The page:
• ARC Strategies • April 2003 Copyright © ARC Advisory Group • ARCweb.com • 5 Investments in capital assets are staggering…. Process manufacturers, discrete manufacturers, and service providers like airlines, hospitals, and utilities have invested trillions of dollars in capital assets and spend an equal amount each year for maintenance and replacement…. A few percent of improvement in performance can be worth billions on an annual basis. Asset operators like airlines, railroads, ship lines, trucking companies, construction companies, tele- communication providers, utilities, governmental agencies, the military, hospitals, educational institu- tions, and real estate managers have equally immense investments in capital assets that enable them to pro- vide their services. The cost for maintenance and replacement of these capital assets represents a major share of their operating costs and limits their ability to compete. In many cases, service rates are regulated and their very survival depends upon efficient man- agement of capital assets. The potential for savings from proper management of capital assets is immense. And these savings go straight to an organiza- tion’s bottom line. In manufacturing, where the contribution margin is only a small percentage of revenues, sales increases of 10 to 20 times these values would be required to achieve the same financial performance improvement. Similar relationships hold when savings are compared to inventory reduc- tion programs, whose one-time cash flow benefits may be dramatic, but ongoing benefits are primarily interest savings. Capital Assets Present Unique Challenges and Opportunities Enterprises have a broad range of assets and each type deserves attention. Intangible assets, like designs, formulas, and processes, are critical to sur- vival and profitability. Patents, trademarks, and licensing agreements are proven methods for protecting this intellectual property, and many Product Lifecycle Management (PLM) systems incorporate IP management as a key feature. Cash, inventories, receivables, and securities are tangible assets, but relatively short-lived. Management of these liquid assets is focused on proper transaction accounting and portfolio optimization. Financial sys- tems generally support these requirements. Fixed assets include Capital Assets, long-term investments, land, and other items than are not readily marketable. Capital Assets like buildings and facilities, office equipment, IT equipment, production equipment, and fleets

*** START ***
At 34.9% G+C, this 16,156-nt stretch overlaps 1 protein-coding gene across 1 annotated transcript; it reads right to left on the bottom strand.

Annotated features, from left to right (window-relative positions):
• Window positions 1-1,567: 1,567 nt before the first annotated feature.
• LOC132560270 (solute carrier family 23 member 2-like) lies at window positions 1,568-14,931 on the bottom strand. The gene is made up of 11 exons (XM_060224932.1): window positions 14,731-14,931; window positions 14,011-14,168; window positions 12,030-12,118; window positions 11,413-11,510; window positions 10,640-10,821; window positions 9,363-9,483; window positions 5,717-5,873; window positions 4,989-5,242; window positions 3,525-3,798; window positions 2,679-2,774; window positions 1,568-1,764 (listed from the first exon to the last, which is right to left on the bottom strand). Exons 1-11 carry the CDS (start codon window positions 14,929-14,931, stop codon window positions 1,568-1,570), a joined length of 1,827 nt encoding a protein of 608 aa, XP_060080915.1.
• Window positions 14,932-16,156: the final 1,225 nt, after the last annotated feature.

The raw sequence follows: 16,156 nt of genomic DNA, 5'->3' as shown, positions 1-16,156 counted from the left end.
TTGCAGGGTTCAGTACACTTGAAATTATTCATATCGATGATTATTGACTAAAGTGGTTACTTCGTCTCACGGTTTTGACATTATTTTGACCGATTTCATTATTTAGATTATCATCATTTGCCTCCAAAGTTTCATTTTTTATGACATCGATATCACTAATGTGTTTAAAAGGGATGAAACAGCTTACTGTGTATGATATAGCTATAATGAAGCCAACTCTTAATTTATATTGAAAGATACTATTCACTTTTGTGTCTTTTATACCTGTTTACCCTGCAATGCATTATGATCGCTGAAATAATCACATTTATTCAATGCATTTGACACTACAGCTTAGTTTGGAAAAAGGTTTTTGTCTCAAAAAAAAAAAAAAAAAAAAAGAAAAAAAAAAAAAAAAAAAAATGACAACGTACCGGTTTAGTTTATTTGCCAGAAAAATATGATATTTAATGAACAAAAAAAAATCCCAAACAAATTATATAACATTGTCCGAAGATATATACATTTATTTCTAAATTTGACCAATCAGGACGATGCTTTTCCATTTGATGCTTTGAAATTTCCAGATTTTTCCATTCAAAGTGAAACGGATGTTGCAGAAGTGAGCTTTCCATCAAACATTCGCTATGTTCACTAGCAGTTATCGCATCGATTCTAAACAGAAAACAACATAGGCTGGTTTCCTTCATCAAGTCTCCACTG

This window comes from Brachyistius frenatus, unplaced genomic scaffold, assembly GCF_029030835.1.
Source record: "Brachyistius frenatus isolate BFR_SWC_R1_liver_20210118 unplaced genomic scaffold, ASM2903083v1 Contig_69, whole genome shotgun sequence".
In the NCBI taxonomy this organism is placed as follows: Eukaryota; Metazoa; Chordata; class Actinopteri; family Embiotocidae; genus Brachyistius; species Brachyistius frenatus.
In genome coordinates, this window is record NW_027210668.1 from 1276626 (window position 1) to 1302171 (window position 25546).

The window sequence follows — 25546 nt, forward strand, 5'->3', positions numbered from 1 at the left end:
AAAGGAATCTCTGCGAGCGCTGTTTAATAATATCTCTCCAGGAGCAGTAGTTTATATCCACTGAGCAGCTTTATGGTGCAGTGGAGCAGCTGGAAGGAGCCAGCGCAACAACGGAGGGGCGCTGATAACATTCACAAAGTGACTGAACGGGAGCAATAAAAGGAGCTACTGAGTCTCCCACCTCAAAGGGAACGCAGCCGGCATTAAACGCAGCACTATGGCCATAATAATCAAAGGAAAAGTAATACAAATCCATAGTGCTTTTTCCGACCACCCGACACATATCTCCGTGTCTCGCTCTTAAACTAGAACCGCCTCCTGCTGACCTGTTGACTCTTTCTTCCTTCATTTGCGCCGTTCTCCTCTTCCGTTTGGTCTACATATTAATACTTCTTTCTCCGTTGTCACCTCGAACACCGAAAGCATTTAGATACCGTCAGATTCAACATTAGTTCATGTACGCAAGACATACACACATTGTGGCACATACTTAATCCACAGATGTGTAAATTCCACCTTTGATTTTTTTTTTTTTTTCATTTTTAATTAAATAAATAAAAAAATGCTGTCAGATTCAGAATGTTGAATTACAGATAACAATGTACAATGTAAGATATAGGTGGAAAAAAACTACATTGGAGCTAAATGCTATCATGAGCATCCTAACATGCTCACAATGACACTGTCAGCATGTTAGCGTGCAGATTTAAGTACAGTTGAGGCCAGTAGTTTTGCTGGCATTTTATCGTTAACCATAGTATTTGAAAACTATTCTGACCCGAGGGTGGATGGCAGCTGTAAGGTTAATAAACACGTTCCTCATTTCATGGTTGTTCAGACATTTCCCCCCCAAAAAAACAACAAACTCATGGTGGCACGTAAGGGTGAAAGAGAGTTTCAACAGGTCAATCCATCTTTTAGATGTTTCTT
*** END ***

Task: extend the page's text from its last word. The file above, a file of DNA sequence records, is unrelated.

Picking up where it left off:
• ARC Strategies • April 2003 6 • Copyright © ARC Advisory Group • ARCweb.com have a unique set of characteristics that dictate the need for a separate strat- egy. Cash Management, Portfolio Management Licensing, Protection Capital Assets The Focus of CALM Fixed Buildings & Infrastructure Office Equipment IT Equipment Production & Service Equipment Fleets Other Liquid Cash A/R Inventory Short Term Securities Other Patents Trademarks Designs Formulas Processes Other IP Intangible Assets Tangible Asset Classes and Management Strategies Capital assets are expensive and demand constant accountability and care to extend their useful lifetime. They are complex and have lifecycles that must be managed through best practice methodologies and business proc- esses. Their impact on the organization is broad and involves many stakeholders who require visibility into asset information. Multiple stake- holders also introduce the need for synchronization between capital asset management activities and other processes like production management and sales. Finally, capital assets are expected to provide value over an ex- Capital Asset Characteristic CALM Requirements Expensive Constant Accountability – location, status, who uses, who controls, etc. Appropriate care of asset needed to get the most effective lifetime Complex Process management across all significant lifecycle stages. Use of advanced capital asset management methodologies and technologies Broad Impact on Enterprise Comprehensive view of asset information. Effective visibil- ity of asset information by multiple stakeholders. Synchronization of ALM with other enterprise processes. Extended Lifetime Asset and CALM performance management. Continuous improvement process Capital Asset Characteristics and Management Requirements